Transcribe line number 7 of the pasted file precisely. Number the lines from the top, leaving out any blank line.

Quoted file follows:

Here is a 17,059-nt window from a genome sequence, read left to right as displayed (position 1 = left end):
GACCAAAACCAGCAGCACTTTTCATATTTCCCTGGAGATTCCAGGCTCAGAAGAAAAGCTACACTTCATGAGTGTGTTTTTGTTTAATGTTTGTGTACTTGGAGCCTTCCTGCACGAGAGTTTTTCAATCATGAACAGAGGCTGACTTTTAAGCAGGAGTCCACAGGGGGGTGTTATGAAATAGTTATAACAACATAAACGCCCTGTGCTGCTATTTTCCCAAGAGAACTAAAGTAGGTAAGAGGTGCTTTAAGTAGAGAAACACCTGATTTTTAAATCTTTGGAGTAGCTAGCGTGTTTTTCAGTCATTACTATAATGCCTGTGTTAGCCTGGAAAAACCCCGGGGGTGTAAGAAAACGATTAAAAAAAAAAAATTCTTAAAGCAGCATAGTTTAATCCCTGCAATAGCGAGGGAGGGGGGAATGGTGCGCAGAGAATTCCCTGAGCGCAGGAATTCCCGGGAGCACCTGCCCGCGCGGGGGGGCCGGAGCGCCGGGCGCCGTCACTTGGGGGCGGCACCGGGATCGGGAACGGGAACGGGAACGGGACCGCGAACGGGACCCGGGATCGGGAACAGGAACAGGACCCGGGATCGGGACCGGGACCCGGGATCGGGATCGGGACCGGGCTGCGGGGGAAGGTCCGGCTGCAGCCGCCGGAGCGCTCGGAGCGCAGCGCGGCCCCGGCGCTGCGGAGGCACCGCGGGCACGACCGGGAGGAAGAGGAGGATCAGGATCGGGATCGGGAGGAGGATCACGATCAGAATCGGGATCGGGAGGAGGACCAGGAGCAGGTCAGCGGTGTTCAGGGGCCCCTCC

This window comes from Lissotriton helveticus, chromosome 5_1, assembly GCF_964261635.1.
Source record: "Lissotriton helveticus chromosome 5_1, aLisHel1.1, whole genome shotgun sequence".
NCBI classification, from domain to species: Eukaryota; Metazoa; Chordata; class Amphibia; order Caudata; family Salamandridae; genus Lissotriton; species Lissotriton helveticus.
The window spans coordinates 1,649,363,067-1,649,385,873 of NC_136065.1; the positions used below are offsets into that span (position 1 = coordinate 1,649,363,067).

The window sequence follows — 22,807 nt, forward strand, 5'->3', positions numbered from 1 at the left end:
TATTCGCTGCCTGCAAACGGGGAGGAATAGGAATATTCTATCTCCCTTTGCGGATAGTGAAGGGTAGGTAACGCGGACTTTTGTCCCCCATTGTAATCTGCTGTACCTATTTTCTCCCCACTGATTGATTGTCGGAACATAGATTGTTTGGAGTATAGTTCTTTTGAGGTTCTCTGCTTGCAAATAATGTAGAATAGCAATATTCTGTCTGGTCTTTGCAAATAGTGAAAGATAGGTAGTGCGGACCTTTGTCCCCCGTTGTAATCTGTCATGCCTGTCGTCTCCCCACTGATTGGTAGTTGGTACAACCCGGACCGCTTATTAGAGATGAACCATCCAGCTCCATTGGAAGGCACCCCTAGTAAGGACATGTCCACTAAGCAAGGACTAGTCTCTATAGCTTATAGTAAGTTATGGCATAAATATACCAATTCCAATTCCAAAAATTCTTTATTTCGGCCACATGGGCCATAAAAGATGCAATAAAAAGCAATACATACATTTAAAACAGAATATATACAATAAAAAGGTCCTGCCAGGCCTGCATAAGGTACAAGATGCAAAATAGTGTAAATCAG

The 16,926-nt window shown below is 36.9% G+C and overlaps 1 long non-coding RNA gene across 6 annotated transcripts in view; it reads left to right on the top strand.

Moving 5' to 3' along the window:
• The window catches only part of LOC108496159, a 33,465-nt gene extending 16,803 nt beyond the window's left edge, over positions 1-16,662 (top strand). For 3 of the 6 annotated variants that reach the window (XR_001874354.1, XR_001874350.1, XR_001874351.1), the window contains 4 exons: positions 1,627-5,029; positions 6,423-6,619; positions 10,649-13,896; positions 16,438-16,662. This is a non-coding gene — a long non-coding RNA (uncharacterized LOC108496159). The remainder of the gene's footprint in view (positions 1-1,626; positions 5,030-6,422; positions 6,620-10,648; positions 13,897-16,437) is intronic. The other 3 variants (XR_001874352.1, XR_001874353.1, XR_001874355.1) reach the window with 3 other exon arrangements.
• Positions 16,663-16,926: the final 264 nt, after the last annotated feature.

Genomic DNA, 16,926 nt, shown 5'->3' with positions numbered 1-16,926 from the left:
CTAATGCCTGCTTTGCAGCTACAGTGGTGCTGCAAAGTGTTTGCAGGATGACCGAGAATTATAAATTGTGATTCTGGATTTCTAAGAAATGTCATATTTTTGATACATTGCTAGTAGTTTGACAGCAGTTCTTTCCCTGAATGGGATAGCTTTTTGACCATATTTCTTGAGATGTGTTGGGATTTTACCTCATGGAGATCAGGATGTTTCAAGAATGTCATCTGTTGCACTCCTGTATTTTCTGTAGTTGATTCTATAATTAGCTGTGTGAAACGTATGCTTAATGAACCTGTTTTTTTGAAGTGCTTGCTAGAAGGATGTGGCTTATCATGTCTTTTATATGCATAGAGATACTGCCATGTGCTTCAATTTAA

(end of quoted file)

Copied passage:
The window sequence follows — 22,807 nt, forward strand, 5'->3', positions numbered from 1 at the left end: